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Better safe
It’s the Pitts
By Lee Pitts

For those of you who believe it is better to be safe than stylish comes word that a firm is making air bags for horses. Well, not for horses actually, but for the people who ride them.

The Hit-Air Vest attaches by a cord to your saddle and when your horse tries to send you into the funeral parlor the cord pulls the plug on your air vest, which then inflates to protect your spine, neck and internal organs upon impact. Next thing you know they’ll be putting seat belts on saddles. Oh, wait a minute, they already do. If companies really want to take all the “fun” out of being a cowboy why not have saddles with ejection seats so that when a horse sends the rider on an unscheduled flight into outer space he or she would come floating back to earth for a soft landing?

Bureaucrats won’t be satisfied until they take all the risk out of everything. That is a problem for cowboys because they are engaged in a very dangerous career. In the future I can see OSHA mandating that panels be padded and horseshoers be made to wear bulletproof vests. Needles will be made dull, like restaurant steak knives that won’t even cut gravy. Trees and rocks on ranches will have to have plastic barrels filled with sand around them like you see on freeways and we’ll have to place red safety cones around all construction areas. Horses will have to have expensive anti-kick-back devices like they put on chain saws and all machinery will have to have automatic shutoff devices, like my lawn mower, so that when a mechanically impaired cowboy tries to run any piece of equipment it will automatically shut off.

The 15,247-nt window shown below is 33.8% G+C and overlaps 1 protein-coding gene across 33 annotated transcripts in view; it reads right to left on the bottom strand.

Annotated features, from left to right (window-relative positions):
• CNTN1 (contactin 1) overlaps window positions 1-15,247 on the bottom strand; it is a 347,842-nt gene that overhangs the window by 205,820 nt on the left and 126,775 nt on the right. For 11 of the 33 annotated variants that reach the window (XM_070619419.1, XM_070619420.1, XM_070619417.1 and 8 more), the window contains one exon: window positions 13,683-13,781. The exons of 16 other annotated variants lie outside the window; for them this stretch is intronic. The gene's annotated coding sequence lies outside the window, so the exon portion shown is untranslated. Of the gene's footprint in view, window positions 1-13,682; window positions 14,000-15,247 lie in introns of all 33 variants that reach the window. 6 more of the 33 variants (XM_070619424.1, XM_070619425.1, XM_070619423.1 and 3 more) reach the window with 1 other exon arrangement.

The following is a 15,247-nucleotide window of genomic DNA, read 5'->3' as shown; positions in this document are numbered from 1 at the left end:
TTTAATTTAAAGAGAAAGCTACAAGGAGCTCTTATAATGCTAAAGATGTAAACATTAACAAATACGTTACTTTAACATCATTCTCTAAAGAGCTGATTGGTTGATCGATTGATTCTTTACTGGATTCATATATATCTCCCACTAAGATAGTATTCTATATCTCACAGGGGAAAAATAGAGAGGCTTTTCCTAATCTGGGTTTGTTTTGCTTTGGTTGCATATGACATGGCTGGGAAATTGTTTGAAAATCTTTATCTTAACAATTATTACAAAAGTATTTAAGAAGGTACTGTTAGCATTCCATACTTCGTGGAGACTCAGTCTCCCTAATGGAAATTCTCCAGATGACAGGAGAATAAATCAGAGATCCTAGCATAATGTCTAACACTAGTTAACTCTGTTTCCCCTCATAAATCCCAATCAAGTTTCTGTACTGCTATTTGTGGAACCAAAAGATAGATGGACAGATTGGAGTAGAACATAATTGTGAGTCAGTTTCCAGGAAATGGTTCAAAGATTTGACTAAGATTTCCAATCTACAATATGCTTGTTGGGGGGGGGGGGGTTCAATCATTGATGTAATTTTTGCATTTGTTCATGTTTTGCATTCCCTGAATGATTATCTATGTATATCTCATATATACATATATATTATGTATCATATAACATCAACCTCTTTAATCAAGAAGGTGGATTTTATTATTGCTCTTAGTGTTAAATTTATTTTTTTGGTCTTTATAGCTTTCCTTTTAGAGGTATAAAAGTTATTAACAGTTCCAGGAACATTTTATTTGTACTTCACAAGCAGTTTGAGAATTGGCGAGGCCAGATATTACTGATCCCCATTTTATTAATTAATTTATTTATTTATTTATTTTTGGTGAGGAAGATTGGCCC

The thought occurs to me that there are other potentially profitable safety ideas that could be applied to the cowboy trade. The first one that comes to mind is another auto application where the driver must blow into a breathalyzer before turning on his car. If he’s had too much alcohol the car won’t start. All rodeo broncs and PBR bulls should have such devices so that anyone who was not drunk couldn’t get on one.

I would put the same safety tops that are found on bottles of aspirin on all liquor receptacles. This would get more people off the bottle than Alcoholics Anonymous. And you know those safety locks that parents put on their cabinets so that toddlers can’t open them? I would put the same devices on the doors of all banks, PCAs and all other lending institutions so that ranchers could not figure out how to get into these places and borrow vast sums of money.

To make the cowboy’s life safer we could remove the barbs from barbed wire, muzzle all dogs, take away the credit cards of bulls that charge and make listeners to amateur cowboy poetry contests wear ear plugs. Gas masks should be required at all feedlots, rendering facilities and political confabs. Ropers ought to have safeties on their ropes like they do their guns to prevent a premature shot. And why stop there? The ground crew at brandings should wear helmets and flame-retardant suits like they wear in NASCAR. They should be made to stand behind a barrier and when a calf is brought to the kitchen they could jump out from behind the barrier, jack up the calf and perform their assigned tasks. They could sell advertisements all over their flame-retardant suits and calf branding could become a sport televised on ESPN. Restrictor plates would be made mandatory on all calves so they couldn’t run too fast. Don’t laugh, if people will pay good money to watch soccer, poker and cars go round and round I’m sure that calf branding could also become a very popular sport.

We should borrow one more safety idea from sports. NFL players and boxers often wear plastic teeth protectors. But if you’ll notice they can’t talk while wearing them. Or at least intelligibly. (Maybe they couldn’t anyway?) If we could force cowboys to wear teeth protectors at all times for their protection they could never again make any dangerous commitments to their bankers, landlords, girlfriends or wives.

This farm news was published in the July 19, 2006 issue of Farm World, serving Indiana, Ohio, Illinois, Kentucky, Michigan and Tennessee.

7/19/2006